Women's Health

‘Super-gonorrhoea’ outbreak: Everything you need to know

Gonorrhoea. The very word puts a shiver down most spines. But what actually is it and do you need to be worried about it?

Otherwise known as “The Clap,” (thought to come from the French word “clapier” which means brothel or because an old-school treatment was to “clap” a gonorrhoea infected penis with a heavy object in order to cure the infection *scream*) gonorrhea is a bacterial infection that can be passed on through unprotected oral, vaginal and anal sex.

gonorrhea_3444225bNeisseria gonorrhoeae, the bacterium responsible for the sexually transmitted infection gonorrhea.  Photo: The Science Picture Company / Alamy

It’s a clever little bug that doesn’t always show symptoms and I see patients daily who carry the infection without even realising. And numbers are on the up. A report by Public Health England has shown cases of gonorrhoea to have risen by 19 per cent in 2014 amongst heterosexuals and a whopping 32 per cent in gay men.

A new strain

Gonorrhoea requires two antibiotics given together to effectively treat, which must be accessed at a sexual health clinic or GP. One is given by an injection (ceftriaxone) and another in the form of tablets (azithromycin). But a new strain of the bug which is resistant to the azithromycin component of this treatment has been identified in 16 patients in the North of England, raising a national alert.

  • ‘Super-gonorrhoea’ outbreak across north of England sparks national alert

Whilst 16 people doesn’t sound like a lot, there’s no doubt that more people carrying the strain are yet to be identified. And with plenty of people having unprotected sex, it’s a no brainer that the bug will be passed on to more. The prospect of no effective treatment for an infection that affects over 30,000 people a year is terrifying for professionals and patients alike. Untreated gonorrhoea can lead to a whole host of problems if left to its own devices, such as chronic pain and infertility.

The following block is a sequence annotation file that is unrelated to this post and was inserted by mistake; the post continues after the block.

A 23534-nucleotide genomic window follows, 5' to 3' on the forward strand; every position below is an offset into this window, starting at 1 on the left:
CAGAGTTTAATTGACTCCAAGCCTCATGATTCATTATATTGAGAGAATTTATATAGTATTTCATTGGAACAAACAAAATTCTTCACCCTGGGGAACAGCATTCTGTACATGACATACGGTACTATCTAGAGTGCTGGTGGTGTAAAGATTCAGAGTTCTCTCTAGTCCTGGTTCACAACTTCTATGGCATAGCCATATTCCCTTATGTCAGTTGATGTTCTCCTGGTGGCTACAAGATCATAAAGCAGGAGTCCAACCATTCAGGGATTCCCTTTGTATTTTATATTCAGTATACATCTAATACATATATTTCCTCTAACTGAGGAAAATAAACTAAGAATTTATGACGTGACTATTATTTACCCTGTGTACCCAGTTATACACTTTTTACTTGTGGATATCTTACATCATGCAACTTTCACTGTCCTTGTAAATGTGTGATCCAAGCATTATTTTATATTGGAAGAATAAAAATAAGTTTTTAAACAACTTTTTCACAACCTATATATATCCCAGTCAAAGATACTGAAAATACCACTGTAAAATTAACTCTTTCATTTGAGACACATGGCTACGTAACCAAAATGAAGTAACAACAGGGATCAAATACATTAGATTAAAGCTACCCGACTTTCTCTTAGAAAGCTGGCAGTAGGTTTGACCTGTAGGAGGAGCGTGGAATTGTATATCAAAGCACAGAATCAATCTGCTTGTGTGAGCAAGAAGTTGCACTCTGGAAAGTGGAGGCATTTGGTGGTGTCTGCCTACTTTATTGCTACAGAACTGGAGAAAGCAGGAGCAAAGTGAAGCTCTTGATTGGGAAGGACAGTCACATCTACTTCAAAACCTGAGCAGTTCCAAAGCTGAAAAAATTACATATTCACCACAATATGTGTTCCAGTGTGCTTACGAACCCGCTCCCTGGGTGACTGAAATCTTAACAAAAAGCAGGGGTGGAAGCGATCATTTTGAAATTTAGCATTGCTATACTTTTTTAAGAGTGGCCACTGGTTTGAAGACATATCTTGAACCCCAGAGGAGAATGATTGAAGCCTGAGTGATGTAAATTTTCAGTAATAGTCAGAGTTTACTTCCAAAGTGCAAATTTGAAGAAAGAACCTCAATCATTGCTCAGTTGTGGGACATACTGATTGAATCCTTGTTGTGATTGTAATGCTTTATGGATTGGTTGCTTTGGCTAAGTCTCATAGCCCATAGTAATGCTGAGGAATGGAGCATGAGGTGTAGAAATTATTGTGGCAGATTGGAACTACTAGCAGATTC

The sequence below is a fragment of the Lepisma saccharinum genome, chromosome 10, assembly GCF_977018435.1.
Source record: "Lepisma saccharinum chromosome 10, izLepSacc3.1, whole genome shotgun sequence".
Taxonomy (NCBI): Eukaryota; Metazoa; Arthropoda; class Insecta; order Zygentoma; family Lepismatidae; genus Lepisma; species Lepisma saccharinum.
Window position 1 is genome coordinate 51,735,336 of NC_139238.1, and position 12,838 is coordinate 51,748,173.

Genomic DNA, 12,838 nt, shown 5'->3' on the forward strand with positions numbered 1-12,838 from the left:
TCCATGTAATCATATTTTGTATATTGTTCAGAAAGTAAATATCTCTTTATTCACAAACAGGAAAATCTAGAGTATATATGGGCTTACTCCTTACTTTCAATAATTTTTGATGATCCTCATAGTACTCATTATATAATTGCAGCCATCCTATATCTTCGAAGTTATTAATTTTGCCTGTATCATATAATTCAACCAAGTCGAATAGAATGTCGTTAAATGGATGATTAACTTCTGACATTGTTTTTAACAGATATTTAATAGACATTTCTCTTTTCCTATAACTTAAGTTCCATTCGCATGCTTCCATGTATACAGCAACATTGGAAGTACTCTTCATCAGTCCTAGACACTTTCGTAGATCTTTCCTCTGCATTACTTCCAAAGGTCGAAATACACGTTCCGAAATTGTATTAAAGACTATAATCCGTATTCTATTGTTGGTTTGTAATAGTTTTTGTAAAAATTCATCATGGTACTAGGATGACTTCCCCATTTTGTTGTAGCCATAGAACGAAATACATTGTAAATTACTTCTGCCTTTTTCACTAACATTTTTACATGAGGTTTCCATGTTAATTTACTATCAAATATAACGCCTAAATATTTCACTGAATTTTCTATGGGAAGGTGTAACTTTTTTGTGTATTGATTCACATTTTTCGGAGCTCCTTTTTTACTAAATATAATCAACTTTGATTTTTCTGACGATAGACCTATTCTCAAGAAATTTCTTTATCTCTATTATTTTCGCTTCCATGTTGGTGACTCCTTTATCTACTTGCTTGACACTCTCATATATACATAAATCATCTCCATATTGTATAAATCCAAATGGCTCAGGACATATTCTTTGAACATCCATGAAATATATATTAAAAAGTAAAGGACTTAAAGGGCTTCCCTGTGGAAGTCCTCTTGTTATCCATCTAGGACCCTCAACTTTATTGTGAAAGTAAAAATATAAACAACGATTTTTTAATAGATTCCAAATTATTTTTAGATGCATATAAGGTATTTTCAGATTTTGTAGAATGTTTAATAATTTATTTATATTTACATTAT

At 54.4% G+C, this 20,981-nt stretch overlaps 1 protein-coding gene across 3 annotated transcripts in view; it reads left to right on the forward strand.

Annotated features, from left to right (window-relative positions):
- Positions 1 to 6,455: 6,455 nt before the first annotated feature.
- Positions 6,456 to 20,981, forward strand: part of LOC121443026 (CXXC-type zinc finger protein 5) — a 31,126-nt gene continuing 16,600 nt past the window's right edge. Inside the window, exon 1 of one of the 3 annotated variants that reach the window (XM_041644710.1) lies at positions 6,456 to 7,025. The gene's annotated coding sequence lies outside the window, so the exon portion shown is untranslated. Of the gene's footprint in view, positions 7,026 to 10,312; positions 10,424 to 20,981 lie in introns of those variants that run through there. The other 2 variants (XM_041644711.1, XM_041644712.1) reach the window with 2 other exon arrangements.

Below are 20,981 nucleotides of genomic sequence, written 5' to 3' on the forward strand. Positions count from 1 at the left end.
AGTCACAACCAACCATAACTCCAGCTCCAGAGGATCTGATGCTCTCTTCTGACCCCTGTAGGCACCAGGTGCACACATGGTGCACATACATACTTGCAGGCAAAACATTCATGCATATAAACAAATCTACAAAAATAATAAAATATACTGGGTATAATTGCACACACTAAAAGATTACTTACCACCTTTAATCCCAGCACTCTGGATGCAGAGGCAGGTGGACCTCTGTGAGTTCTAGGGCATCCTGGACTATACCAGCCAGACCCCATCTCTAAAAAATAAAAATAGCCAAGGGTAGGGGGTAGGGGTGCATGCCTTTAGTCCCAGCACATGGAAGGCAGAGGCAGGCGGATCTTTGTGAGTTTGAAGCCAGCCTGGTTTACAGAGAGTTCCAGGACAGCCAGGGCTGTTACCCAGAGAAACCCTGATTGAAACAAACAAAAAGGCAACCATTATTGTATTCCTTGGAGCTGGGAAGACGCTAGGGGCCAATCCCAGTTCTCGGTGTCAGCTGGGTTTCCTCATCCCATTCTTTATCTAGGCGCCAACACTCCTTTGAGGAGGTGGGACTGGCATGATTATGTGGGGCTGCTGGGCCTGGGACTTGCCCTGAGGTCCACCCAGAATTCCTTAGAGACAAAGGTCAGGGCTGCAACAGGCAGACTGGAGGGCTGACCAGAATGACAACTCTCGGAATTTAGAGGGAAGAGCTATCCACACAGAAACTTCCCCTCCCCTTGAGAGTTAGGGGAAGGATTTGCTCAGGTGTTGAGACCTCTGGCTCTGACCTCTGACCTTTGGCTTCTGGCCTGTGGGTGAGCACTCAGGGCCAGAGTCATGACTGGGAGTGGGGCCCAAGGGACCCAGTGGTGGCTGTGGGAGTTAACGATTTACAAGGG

The cases identified up North are being treated with an alternative medication but the onus now is on the public to take their sexual health seriously.

So how can you do your bit?

Firstly be aware of the symptoms of gonorrhoea. For the ladies this includes a change in your regular discharge, any unusual bleeding down below, pain during sex or when having a pee. For the gents: discharge from the penis or bottom, pain when peeing and pain in the testicles. If you’re showing any of these symptoms, don’t delay: head to your sexual health clinic and get it checked out.

If you don’t have symptoms, remember gonorrhoea may still be lurking and testing is super straight-forward: just a urine sample for the boys (and a swab from the throat or bottom if you’re gay) and a self-taken vaginal swab for the girls. Getting a sexual health check is free and straight forward: have a look at NHS Choices, Family Planning Association or sxt.org to find a clinic near you and remember your GP may also offer tests.

If you’re found to have gonorrhoea, further tests will be taken to look at the infection more closely and to ensure we’re giving you the right treatment. We’ll then repeat a test in 2-weeks’ time to check that it’s all cleared up. We can also give you advice on telling your recent sexual partners, as they will need to be tested and treated too.

As for protecting yourself for the future, I can’t stress enough the importance of wearing condoms with new partners (you can get a wide selection for free from your local clinic or GP, including latex-free options for sensitive bits) and having regular sexual health checks if a new set of genitals comes into the mix. You’ll be doing your bit to safeguard the health of yourself and the public, which is really something to be proud of.

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